Viola Davis really wants me to see The Help. This is why I will not.


“It’s not an issue of Hollywood, it’s an issue of culture. I mean, I am a Black woman from Central Falls, Rhode Island. I’m dark skinned, I’m quirky, I’m shy, I’m strong, I’m guarded, I’m weak at times, I’m sensual, I’m not overtly sexual. I am so many things in so many ways and I will never see myself on screen. I actually had a person walk up to me once and say ‘So what person from history do you want to be? Do you want to [just play strong characters]?’ I had to stop them and say ‘Just write a story. Just take a risk and tell the most fantastical story that you’ve ever wanted to tell and then put it in my lap, or Octavia’s (Spencer) Lap, Or Cicely Tyson’s lap, or Angela Bassett’s Lap.’ There are few movies coming out this year with African-American women in them. Very few are being made. Black actresses have enough obstacles in our way without someone protesting an opportunity to show our work on screen. It’s one thing if you go see “The Help” and you don’t like it, but Give it a chance!”

– Viola Davis (Star of  The Help)


Ms. Davis, I still remember the role you played in Doubt.  I went to see it in the theater on the strength of the acclaim you received for your role in the movie alone.  I ache for you and your fellow Black actresses and empathize as best I can with your struggle. Ironically, the fact that The Help will do spectacularly well this weekend makes a part of me happy.  Because it allows me to opt out even as the movie exceeds all expectations and still allows me to hold out hope that someone will give you a chance to play a significant part in a movie I want to see.  This particular part is rather pie in the sky but keeping hope alive is a large makes being Black tolerable.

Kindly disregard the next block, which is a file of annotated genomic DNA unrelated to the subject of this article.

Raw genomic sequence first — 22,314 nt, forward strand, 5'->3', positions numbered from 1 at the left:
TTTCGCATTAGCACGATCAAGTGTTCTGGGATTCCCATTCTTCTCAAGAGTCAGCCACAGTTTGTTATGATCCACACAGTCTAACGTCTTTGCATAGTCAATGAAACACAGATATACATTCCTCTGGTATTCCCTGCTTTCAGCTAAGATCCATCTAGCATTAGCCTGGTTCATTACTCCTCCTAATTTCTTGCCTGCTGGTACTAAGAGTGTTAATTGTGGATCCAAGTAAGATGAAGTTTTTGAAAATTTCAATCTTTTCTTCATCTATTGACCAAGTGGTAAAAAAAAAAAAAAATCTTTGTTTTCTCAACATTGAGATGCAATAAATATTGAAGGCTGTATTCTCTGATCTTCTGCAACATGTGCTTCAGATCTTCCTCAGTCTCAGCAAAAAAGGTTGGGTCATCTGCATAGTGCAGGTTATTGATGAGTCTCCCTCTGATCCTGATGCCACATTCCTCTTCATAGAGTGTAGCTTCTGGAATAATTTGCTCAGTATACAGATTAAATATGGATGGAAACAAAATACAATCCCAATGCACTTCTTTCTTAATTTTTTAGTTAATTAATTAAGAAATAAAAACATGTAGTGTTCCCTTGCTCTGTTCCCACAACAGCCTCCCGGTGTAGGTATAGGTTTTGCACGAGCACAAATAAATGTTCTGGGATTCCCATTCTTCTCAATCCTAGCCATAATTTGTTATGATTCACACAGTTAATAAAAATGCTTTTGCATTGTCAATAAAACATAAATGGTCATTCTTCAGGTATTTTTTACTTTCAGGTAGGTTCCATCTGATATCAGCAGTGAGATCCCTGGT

I don’t believe anyone should protest or boycott your movie.  I do believe we  as consumers must hold dear our right to not accept less than what we deserve for our money.  The Fact of the matter is, Walt Disney is selling this not just as a nice story…but in the words of The Help producer Brunson Green, “This is African-American Women’s story” .  (EW, August 12, 2011 page 37)

As the grandson AND Son of “The Help”, someone who as recently as 1991 was picking up Black women from white women’s houses in Pittsburgh, Pennsylvania and listening to their stories, some of whom had logged in as many as fifty years of “Helping” I can say with near certainty that Brunson Green, book author Kathryn Stockett, and movie director Tate Taylor (all white Jackson, MS residents)  are ill-suited to tell that story in a way that truly represents African-American women. for THIS reason


But as for you, Ms. Davis, as well as your Sisters in your industry, I wish you all the success you deserve, and should you be nominated for an award, as I certainly believe is possible, given what I have heard thus far…I hope you win.  I hope this movie brings you (and your co-stars) every bit of success humanly possible.  But Disney cannot have my money.  If you see me in the street, remind me of this article and I will give you the 15 dollars my trip would have cost me Personally.